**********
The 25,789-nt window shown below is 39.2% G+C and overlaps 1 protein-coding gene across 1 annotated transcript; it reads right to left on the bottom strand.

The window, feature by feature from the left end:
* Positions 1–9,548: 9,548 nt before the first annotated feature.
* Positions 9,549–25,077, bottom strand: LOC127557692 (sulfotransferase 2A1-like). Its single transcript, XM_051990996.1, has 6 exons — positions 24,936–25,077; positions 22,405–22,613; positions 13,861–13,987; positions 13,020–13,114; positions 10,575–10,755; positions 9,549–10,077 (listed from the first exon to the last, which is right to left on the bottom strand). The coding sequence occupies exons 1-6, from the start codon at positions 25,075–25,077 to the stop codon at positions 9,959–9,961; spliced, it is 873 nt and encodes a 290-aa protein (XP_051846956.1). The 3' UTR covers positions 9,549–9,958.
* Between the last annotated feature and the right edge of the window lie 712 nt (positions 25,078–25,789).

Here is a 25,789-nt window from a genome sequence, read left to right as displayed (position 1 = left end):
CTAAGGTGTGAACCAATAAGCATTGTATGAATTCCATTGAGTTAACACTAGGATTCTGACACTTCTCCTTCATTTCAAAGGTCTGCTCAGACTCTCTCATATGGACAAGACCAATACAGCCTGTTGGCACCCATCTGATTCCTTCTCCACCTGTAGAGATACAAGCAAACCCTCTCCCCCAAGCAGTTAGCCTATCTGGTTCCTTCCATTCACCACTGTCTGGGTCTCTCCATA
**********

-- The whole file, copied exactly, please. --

The 25,789-nt window shown below is 39.2% G+C and overlaps 1 protein-coding gene across 1 annotated transcript; it reads right to left on the bottom strand.

The window, feature by feature from the left end:
* Positions 1–9,548: 9,548 nt before the first annotated feature.
* Positions 9,549–25,077, bottom strand: LOC127557692 (sulfotransferase 2A1-like). Its single transcript, XM_051990996.1, has 6 exons — positions 24,936–25,077; positions 22,405–22,613; positions 13,861–13,987; positions 13,020–13,114; positions 10,575–10,755; positions 9,549–10,077 (listed from the first exon to the last, which is right to left on the bottom strand). The coding sequence occupies exons 1-6, from the start codon at positions 25,075–25,077 to the stop codon at positions 9,959–9,961; spliced, it is 873 nt and encodes a 290-aa protein (XP_051846956.1). The 3' UTR covers positions 9,549–9,958.
* Between the last annotated feature and the right edge of the window lie 712 nt (positions 25,078–25,789).

Here is a 25,789-nt window from a genome sequence, read left to right as displayed (position 1 = left end):
CTAAGGTGTGAACCAATAAGCATTGTATGAATTCCATTGAGTTAACACTAGGATTCTGACACTTCTCCTTCATTTCAAAGGTCTGCTCAGACTCTCTCATATGGACAAGACCAATACAGCCTGTTGGCACCCATCTGATTCCTTCTCCACCTGTAGAGATACAAGCAAACCCTCTCCCCCAAGCAGTTAGCCTATCTGGTTCCTTCCATTCACCACTGTCTGGGTCTCTCCATA